Experts discuss tools and trainings that health care institutions have established during the pandemic to support hematology-oncology pharmacists who are struggling with wellness and mental health challenges.
Pharmacy Times interviewed Zahra Mahmoudjafari, PharmD, BCOP, DPLA; Alison Gulbis, PharmD, BCOP; and Kamakshi Rao, PharmD, BCOP, FASHP, on a 2022 ATOPP Summit session titled “Throw Me a Rope - Wellness & Mental Health for Health Care Professionals: Can’t Pour from an Empty Cup.”
Question: How has the pandemic changed discussions of wellness and mental health among health care professionals?
Zahra Mahmoudjafari: I have been working at my institution for 12 years, and it's never been more comfortable or easy to talk about it until now. I think mental health is no different than physical health, and if you exercise 4 or 5 times a week, it should be just as acceptable as saying that you are looking into opportunities to learn more about mental health and to take care of yourself and your own emotional wellbeing.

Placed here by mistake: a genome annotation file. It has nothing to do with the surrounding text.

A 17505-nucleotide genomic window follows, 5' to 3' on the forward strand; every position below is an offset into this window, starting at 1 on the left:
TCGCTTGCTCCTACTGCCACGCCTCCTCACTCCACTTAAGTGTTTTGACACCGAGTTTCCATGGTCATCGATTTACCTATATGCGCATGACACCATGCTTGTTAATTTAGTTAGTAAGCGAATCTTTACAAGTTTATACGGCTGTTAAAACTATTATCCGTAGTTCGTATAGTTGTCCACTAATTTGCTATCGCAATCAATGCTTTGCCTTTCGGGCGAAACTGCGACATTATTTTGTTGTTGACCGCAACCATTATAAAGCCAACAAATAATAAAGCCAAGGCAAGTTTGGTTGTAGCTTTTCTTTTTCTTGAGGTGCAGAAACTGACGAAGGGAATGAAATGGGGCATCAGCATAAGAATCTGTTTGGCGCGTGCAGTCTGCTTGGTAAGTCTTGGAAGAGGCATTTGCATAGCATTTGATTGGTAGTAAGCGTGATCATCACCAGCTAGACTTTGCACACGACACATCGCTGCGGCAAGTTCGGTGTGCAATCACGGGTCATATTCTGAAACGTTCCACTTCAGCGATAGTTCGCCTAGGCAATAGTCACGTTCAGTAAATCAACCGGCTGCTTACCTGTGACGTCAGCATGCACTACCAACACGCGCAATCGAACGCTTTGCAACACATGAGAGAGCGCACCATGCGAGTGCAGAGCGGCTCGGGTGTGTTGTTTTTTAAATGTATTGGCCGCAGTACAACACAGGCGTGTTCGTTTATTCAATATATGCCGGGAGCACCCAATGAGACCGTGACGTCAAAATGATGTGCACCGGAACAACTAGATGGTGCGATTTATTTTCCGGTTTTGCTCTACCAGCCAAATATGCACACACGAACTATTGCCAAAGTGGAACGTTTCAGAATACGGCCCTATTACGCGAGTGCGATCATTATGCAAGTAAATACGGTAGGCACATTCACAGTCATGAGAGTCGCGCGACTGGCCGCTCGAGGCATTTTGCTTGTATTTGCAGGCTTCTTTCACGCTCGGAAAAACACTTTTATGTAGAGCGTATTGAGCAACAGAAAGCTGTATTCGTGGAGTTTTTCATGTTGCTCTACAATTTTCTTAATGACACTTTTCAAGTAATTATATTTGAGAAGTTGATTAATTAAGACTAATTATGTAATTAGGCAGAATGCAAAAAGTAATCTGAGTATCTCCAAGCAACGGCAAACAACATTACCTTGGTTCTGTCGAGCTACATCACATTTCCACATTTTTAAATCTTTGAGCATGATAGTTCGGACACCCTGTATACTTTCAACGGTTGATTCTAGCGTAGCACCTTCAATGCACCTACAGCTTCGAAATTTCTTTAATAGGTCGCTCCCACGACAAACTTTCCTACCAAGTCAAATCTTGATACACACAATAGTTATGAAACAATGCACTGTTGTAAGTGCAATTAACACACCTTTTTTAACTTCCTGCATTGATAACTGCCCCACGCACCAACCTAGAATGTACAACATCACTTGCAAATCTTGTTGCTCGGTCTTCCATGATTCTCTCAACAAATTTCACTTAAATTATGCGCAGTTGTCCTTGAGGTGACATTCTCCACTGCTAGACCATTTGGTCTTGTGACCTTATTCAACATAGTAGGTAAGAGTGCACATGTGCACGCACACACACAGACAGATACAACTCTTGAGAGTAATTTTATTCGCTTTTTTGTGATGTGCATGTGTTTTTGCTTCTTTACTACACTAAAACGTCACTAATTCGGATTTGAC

It's also opened up a door to check in on each other and to be honest with each other about what it is we're experiencing, what we're stressed out about, and what we need, and there's a vulnerability there that hasn't been there before. While it was difficult to talk about it and adjust at first, it's definitely been for the better, more so than I think it ever has been.
Kamakshi Rao: I would only add to that is I think the pandemic pushed many health care professionals—pharmacists included—way past the initial stages of poor mental health and wellbeing, I think it really absolutely pushed us to the extremes. That opened up the recognition that there's residual trauma from that that needs to be addressed.